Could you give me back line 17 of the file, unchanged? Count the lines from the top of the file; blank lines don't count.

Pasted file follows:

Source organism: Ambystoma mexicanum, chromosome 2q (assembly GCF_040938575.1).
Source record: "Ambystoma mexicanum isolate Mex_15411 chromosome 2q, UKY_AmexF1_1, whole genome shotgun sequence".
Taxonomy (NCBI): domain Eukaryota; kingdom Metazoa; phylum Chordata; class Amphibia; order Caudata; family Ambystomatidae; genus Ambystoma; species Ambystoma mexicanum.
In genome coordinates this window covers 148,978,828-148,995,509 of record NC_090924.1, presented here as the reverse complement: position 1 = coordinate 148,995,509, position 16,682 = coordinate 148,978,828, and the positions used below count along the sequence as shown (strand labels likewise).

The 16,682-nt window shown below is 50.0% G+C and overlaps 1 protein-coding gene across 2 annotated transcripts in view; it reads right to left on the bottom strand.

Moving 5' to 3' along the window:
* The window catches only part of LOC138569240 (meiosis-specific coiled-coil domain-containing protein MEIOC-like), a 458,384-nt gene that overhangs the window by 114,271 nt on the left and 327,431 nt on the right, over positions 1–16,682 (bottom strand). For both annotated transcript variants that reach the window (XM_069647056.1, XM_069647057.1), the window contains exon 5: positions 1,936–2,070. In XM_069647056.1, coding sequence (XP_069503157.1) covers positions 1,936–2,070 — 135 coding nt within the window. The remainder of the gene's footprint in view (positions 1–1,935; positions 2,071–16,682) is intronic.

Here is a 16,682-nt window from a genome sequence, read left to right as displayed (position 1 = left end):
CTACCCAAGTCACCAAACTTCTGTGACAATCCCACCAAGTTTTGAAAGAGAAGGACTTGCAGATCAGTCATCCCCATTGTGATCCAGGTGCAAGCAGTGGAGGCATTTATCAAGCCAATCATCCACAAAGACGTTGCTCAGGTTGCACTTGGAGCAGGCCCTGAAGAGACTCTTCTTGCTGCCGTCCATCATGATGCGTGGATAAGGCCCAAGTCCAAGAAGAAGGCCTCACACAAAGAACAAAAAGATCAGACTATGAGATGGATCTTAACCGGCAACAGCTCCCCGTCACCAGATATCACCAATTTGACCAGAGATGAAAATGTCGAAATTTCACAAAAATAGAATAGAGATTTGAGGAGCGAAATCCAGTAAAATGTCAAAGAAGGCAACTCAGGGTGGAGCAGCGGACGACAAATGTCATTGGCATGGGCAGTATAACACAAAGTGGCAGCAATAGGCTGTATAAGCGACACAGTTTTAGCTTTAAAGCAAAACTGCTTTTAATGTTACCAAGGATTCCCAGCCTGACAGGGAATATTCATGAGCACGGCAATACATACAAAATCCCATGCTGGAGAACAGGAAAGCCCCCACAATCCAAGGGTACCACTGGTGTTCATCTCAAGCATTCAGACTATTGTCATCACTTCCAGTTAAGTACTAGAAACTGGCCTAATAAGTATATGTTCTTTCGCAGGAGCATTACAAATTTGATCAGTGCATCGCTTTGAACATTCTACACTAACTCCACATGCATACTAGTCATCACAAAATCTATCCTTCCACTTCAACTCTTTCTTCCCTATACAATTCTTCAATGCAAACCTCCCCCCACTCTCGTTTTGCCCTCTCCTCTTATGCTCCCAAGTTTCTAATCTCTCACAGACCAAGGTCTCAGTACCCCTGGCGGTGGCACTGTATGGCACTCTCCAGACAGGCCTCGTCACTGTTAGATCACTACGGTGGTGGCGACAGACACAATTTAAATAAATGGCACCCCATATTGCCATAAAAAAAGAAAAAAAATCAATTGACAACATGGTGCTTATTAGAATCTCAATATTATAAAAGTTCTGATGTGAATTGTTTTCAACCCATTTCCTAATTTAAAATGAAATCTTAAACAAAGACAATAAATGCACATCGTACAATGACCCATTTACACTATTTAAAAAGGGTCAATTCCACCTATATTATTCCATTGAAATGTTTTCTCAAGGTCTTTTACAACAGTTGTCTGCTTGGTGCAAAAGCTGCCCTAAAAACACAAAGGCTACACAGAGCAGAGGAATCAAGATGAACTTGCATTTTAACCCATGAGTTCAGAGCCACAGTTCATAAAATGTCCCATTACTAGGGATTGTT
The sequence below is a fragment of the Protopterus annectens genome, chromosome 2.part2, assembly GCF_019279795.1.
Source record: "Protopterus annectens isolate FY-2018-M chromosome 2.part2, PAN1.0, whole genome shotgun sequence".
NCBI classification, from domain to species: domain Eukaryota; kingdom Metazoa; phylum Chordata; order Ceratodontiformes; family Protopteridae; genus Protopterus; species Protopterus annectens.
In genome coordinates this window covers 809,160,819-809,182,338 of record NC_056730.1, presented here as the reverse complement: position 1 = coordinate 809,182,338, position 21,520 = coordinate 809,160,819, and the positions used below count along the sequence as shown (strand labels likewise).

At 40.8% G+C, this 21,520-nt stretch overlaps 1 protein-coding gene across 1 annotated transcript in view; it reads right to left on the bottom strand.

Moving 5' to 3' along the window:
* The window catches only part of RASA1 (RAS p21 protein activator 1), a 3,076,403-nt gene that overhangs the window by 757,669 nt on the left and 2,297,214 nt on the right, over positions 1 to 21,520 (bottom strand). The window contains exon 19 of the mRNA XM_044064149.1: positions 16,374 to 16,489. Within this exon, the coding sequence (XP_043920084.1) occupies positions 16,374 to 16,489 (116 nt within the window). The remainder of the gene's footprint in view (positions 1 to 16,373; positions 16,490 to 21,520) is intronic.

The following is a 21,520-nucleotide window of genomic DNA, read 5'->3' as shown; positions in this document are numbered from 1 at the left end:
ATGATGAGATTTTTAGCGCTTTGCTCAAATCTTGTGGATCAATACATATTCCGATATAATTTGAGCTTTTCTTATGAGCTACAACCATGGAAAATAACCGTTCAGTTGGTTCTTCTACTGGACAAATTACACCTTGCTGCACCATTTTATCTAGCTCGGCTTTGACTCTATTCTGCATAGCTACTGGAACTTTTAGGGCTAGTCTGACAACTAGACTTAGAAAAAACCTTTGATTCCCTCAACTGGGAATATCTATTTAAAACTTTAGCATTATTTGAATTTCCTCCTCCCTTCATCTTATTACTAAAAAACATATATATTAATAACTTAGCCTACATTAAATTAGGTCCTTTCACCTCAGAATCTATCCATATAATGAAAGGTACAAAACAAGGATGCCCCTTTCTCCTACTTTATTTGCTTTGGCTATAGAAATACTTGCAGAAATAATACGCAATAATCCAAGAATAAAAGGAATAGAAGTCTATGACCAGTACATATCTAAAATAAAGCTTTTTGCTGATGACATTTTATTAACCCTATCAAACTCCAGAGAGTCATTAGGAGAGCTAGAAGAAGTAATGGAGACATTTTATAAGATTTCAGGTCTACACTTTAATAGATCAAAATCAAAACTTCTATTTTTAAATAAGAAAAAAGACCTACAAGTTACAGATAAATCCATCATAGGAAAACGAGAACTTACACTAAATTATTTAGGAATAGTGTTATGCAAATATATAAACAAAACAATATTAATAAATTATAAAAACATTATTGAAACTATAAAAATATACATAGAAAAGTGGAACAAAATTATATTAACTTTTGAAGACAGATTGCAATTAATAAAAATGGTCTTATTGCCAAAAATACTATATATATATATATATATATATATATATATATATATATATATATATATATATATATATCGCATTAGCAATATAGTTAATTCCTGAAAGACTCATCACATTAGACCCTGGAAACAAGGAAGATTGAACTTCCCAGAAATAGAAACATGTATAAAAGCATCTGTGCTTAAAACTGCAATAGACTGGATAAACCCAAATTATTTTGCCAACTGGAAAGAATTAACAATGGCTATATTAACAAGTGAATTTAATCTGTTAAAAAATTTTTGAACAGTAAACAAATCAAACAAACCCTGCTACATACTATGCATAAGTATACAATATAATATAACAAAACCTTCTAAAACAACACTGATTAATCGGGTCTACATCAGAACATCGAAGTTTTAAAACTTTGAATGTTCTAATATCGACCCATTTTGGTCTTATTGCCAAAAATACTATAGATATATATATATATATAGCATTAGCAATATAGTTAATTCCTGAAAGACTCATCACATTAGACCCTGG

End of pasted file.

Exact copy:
The following is a 21,520-nucleotide window of genomic DNA, read 5'->3' as shown; positions in this document are numbered from 1 at the left end: